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Welcome to the online version of the historical exhibit installed on Central City Concern’s Golden West Building. This permanent exterior exhibit, installed in 2009, tells a social and ethnic story of the vibrant African-American community in Portland in the early 1900s and the successes and challenges of its residents. The exhibit – featuring six panels and a soundtrack– can be seen and heard by the public on both sides of the Golden West Building, 707 NW Everett at Broadway.
The exhibit celebrates the rich history of the Golden West, the former center of Portland’s African-American social and business life in the first decades of the twentieth century. Primary funding for this project was from a Vision into Action grant by the City of Portland. Additional support provided by Oregon Humanities. Other funders include Central City Concern and SERA Architects (in-kind).
Cuarator: Dr. Jacqueline Peterson-Loomis
Sound Designer and Producer: Michael Gandsey, T2 Audio, Inc.
Graphic Design: Ildiko Toth, SERA Architects, Inc.
Historical Consultants: Cathy Galbraith, Architectural Heritage Center, Inc.
Dr. Darrell Millner, Portland State University.
Advisory Committee Members: Nicole Allen, Billy Anfield, Will Bennett, Michael Chappie Grice, Bill Hart
When Black entrepreneur W.D. Allen launched the Golden West Hotel in 1906, Portland was booming. The completion of the transcontinental railroad, the opening of Union Station and the Lewis and Clark Centennial Fair triggered a flood of visitors and workers to the city’s bustling North End. The Golden West was designed to serve the Black railway porters, cooks, barbers and waiters recruited by the major railroads. It provided “all the conveniences of home” for Black workers denied accommodation in Portland’s white owned hotels, and was a center of African American social life until the hotel’s closure in 1931.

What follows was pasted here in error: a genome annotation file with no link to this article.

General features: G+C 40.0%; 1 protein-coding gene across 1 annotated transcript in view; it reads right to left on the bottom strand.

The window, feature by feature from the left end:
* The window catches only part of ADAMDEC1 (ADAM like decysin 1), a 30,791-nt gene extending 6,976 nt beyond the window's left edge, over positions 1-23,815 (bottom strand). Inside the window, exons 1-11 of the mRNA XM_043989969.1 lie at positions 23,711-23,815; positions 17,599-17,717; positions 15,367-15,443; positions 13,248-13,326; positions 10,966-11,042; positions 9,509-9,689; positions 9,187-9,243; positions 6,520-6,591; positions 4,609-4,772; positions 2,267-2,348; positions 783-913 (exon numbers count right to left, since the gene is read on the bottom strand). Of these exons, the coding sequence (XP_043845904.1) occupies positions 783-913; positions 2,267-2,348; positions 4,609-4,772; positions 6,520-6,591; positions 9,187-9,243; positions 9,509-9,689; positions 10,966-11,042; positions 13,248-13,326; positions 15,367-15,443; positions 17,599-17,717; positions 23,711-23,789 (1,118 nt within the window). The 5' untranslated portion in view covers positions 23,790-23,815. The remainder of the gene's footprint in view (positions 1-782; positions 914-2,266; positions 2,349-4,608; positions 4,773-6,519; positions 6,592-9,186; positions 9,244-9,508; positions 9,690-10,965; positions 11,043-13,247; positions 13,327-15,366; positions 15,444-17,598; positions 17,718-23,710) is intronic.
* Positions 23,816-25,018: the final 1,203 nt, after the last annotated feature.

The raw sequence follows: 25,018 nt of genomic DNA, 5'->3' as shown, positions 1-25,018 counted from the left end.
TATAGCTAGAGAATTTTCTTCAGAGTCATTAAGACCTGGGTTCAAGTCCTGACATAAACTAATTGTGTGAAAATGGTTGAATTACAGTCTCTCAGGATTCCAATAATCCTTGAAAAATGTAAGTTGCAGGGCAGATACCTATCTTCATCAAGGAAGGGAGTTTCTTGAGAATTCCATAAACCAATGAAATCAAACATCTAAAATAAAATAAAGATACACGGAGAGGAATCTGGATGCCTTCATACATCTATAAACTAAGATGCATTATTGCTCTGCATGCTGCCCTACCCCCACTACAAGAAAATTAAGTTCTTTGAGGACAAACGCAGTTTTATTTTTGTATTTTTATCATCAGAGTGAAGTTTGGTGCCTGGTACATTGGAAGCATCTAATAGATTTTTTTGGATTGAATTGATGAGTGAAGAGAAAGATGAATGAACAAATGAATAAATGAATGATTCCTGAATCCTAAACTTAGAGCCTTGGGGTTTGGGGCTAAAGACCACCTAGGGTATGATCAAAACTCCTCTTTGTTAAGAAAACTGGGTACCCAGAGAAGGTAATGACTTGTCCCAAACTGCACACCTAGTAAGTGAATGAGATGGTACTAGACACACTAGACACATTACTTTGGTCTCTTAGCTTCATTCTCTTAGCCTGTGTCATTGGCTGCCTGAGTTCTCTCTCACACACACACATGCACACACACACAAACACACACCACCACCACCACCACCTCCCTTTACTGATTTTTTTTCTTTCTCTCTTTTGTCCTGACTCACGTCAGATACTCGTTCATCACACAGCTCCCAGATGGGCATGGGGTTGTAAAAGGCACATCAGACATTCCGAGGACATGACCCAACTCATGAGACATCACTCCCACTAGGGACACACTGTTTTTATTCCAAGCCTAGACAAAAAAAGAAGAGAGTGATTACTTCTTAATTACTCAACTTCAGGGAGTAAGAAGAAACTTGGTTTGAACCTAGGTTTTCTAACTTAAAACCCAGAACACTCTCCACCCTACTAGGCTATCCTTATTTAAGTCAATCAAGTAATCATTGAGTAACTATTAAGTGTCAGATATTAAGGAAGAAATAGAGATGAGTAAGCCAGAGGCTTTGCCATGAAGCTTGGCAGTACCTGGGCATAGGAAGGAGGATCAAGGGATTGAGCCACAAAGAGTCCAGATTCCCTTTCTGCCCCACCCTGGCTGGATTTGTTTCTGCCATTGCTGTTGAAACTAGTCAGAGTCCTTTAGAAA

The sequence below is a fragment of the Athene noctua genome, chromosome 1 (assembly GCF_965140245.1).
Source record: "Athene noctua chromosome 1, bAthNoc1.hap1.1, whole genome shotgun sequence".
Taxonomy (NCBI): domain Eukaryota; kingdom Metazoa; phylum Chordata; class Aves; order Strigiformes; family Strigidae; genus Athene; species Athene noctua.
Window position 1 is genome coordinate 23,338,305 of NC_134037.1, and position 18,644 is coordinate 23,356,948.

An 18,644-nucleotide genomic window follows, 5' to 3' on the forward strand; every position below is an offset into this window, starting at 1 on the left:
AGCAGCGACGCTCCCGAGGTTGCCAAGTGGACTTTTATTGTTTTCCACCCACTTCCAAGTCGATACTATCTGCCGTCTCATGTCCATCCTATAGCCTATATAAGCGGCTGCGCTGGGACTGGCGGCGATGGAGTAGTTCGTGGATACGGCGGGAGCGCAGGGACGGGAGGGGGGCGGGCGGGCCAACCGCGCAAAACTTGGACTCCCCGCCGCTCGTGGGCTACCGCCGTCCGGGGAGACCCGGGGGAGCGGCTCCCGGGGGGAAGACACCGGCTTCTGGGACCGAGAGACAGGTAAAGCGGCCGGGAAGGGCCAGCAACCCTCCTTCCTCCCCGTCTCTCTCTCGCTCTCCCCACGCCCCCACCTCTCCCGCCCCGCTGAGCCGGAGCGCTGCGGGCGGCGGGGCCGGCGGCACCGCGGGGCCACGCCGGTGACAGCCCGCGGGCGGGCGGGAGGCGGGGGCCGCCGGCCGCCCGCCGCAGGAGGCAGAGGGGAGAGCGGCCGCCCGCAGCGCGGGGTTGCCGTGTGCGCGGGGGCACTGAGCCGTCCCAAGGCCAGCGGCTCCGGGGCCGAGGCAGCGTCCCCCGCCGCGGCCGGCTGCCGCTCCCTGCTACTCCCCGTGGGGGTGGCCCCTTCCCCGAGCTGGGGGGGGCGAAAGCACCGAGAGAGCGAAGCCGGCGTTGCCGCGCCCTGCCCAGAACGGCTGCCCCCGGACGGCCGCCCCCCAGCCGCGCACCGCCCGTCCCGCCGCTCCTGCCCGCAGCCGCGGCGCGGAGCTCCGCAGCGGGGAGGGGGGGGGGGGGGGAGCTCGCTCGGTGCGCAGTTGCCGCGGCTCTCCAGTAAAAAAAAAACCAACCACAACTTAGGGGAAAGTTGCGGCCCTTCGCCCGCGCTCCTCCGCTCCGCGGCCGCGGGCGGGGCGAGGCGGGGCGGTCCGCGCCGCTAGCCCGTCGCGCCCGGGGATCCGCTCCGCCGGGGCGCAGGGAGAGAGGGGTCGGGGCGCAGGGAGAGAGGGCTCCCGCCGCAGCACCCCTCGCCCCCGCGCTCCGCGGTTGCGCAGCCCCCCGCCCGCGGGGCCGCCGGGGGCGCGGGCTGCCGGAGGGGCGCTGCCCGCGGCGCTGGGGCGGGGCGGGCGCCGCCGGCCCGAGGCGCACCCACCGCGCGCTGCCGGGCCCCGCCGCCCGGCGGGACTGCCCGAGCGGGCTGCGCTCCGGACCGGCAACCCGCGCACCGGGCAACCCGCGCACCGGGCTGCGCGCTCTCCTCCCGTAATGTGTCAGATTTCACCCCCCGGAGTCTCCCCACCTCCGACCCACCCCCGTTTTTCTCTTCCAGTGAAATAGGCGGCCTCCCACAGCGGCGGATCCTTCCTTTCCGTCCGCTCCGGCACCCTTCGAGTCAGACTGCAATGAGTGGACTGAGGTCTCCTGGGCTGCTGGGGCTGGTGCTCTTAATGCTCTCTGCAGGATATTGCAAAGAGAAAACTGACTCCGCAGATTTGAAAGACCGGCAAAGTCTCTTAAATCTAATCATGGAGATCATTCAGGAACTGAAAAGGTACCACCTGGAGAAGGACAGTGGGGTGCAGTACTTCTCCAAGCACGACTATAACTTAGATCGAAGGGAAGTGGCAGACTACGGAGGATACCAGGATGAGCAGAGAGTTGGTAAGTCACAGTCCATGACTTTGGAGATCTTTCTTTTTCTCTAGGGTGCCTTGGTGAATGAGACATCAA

Patrons could get a haircut and a shave at Waldo Bogle’s Barbershop, sweets at A.G. Green’s ice cream parlor and candy shop, and relax in George Moore’s Golden West Athletic Club featuring a Turkish bath and gymnasium. In its heyday, the Golden West provided an overnight home for prominent black entertainers, athletes, and civic leaders such as Illinois Congressman Oscar DePriest and labor organizer A. Philip Randolph. Some even “retired” there, including Portland Advocate newspaper founder and famous Portland Hotel “hat check man,” E.D. Cannady.
The Golden West Hotel closed in 1931, a victim of the national economic Depression. The “New Golden West Hotel” opened in 1933 but closed in 1935. Other closures plagued the hotel until 1943, when it reopened as the Broadmoor Hotel, surviving until 1984 as low cost housing. Through the efforts of the building’s present owner, Central City Concern, and with the assistance of the Portland Development Commission, the building has been rehabilitated and the name restored to recognize the Golden West Hotel’s significant role in the history of Portland.
[My grandfather] saw there was this Black community that mainly worked for the railroad and there was no place for the Blacks to stay. In 1905 he purchased a building and in 1906 opened up the Golden West which was the largest Black-owned hotel west of the Mississippi.
– Anthony Allen